An extra's life is by no means glamorous, but it is interesting to see how a film really gets made. I have had lots of fun so far, despite the night shooting, and how many people can say they have shared screen time with an Academy Award winner? I can't wait to see the complete film so I can say, "Look, that's me with my face smashed to a pulp." It's a great way to impress women.


In response to an e-mail question ... It's hard to believe, but The Last of the Mohicans was nominated for only one Academy Award, that being BEST SOUND, which it won. Seems it should have been up for cinematography, certainly best soundtrack ... best picture? Of, course! Wes Studi seems deserving of best supporting actor, and maybe Madeleine Stowe for best actress ... if only for the beautiful sequence of expressions she goes through at the Fort after Hawkeye says, "I'm looking at you, Miss." It looks suspiciously like maybe this film didn't quite have the proper "connections".


Bill Bozic, a French artillery officer in the film, contributes this:

... During Mohicans, I recall Elvis' Hound Dog played over the loud speakers at the set on the hill/fort side of Lake James. Everyone got a laugh except the director, Michael Mann! The black cannon balls (basketballs painted black) which bounced after hitting the fort were also good for a laugh ...


Many people have asked about A LETTER FROM DANIEL DAY-LEWIS ... a Handwritten Note From Hawkeye Himself and how we managed to get him to write to us. Well, it isn't much of a story, but to satisfy the curious, here it is:

To the best of my recollection, it was sometime around August/September of 1993 when we received that letter. I had accumulated all these photos - all but the River Walk & parts of Canoes, which though I knew where they had been filmed, hadn't yet been able to visit - but upon discovering the staggering costs involved in self-publishing a 4-color process book ... well, it became apparent that there just wasn't going to be a book (I had yet to own a computer!). So, what to do? I had spent an enormous amount of time, energy & money already. Seemed I had to do something with these photos. I decided to send little photo albums to all the cast members. I started with four - Eric Schweig, Jodhi May, Madeleine Stowe & DDL. Put together an attractive package of the photos & a video I had spliced together of all the locations along with music & excerpts from the film. Schweig's agent says they never received it, May's came back, unopened, marked "Addressee Unknown", never heard from Stowe or her agent at all. It was only 2 weeks or so after I'd sent these packages out. I was out on a tractor, bush-hogging a pasture. Elaine came out & flagged me down. She was waving a letter at me. There was a look of surprise & excitement in her face. I shut down the tractor. There was this creamy colored envelope with that distinctive handwriting on it. I was absolutely amazed! I never expected a hand written personal reply. Probably no reply at all, maybe a form letter from the agent ... That's the kind of guy Daniel Day-Lewis is though. Read what he says. Besides being perhaps the best actor of our day, he's a humble, gracious, personable human being. Maybe he really is Hawkeye!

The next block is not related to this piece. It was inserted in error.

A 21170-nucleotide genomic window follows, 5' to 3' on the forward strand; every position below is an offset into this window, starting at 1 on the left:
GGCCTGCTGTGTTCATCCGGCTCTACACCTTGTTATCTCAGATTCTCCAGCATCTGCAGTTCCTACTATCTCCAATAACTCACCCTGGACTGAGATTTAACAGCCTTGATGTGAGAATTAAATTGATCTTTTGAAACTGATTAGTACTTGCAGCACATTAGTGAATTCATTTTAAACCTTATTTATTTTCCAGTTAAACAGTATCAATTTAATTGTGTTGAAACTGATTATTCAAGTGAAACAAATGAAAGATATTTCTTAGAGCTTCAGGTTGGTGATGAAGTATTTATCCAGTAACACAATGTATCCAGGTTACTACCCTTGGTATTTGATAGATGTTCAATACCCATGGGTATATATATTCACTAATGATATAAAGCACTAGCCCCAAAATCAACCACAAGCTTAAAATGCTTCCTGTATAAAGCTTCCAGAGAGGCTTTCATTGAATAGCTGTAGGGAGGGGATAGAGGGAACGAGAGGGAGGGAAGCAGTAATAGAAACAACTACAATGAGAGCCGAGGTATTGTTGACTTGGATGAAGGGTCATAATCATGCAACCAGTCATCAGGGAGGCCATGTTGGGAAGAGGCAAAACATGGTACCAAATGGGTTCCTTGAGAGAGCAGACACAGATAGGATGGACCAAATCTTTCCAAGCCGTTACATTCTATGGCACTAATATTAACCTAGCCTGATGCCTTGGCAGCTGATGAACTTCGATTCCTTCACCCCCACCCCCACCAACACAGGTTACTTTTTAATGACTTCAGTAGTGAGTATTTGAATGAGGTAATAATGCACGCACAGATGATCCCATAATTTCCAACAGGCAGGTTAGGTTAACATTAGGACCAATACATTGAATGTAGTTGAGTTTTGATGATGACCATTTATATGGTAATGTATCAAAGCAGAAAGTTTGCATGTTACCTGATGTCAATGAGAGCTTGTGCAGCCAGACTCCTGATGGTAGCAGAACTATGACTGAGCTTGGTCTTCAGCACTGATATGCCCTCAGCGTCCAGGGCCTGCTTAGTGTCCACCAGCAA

The Huron Village scene (transcribed on the Script Page) has a reference to the "Huron Castle". The term 'castle' was first used by the Dutch to designate principal Indian villages throughout the Hudson River valley region. Rather than the traditional image of a single fortressed building, the word was used to identify the fortified towns or strongholds of the Iroquois and Algonquians. Generations later, the inhabitants of New York were still referring to many Indian towns as castles and even today one can find Castleton-on-Hudson, south of Albany, on a New York map.


War Clubs